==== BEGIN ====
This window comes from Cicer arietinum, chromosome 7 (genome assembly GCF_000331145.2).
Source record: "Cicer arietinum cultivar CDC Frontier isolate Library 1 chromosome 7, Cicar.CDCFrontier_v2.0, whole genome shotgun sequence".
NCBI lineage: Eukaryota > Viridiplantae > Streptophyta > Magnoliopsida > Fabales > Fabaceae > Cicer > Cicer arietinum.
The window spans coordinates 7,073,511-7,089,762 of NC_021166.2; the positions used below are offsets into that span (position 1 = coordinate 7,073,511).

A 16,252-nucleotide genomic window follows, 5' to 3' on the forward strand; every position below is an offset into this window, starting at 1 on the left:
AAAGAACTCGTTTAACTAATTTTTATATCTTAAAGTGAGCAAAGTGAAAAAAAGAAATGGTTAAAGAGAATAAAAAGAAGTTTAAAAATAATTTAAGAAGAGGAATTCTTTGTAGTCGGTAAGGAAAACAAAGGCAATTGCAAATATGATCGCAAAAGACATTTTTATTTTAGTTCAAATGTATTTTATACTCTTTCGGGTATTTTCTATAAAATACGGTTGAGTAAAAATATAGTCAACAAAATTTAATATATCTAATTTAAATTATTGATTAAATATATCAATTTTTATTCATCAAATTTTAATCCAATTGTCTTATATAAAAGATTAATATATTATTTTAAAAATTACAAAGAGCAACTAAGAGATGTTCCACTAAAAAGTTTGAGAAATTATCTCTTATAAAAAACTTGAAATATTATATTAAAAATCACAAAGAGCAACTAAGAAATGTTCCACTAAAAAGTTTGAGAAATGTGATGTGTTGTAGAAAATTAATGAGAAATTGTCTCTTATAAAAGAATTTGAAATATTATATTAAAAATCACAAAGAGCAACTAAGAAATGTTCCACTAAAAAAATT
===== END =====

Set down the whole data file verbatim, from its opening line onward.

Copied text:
This window comes from Cicer arietinum, chromosome 7 (genome assembly GCF_000331145.2).
Source record: "Cicer arietinum cultivar CDC Frontier isolate Library 1 chromosome 7, Cicar.CDCFrontier_v2.0, whole genome shotgun sequence".
NCBI lineage: Eukaryota > Viridiplantae > Streptophyta > Magnoliopsida > Fabales > Fabaceae > Cicer > Cicer arietinum.
The window spans coordinates 7,073,511-7,089,762 of NC_021166.2; the positions used below are offsets into that span (position 1 = coordinate 7,073,511).

A 16,252-nucleotide genomic window follows, 5' to 3' on the forward strand; every position below is an offset into this window, starting at 1 on the left:
AAAGAACTCGTTTAACTAATTTTTATATCTTAAAGTGAGCAAAGTGAAAAAAAGAAATGGTTAAAGAGAATAAAAAGAAGTTTAAAAATAATTTAAGAAGAGGAATTCTTTGTAGTCGGTAAGGAAAACAAAGGCAATTGCAAATATGATCGCAAAAGACATTTTTATTTTAGTTCAAATGTATTTTATACTCTTTCGGGTATTTTCTATAAAATACGGTTGAGTAAAAATATAGTCAACAAAATTTAATATATCTAATTTAAATTATTGATTAAATATATCAATTTTTATTCATCAAATTTTAATCCAATTGTCTTATATAAAAGATTAATATATTATTTTAAAAATTACAAAGAGCAACTAAGAGATGTTCCACTAAAAAGTTTGAGAAATTATCTCTTATAAAAAACTTGAAATATTATATTAAAAATCACAAAGAGCAACTAAGAAATGTTCCACTAAAAAGTTTGAGAAATGTGATGTGTTGTAGAAAATTAATGAGAAATTGTCTCTTATAAAAGAATTTGAAATATTATATTAAAAATCACAAAGAGCAACTAAGAAATGTTCCACTAAAAAAATT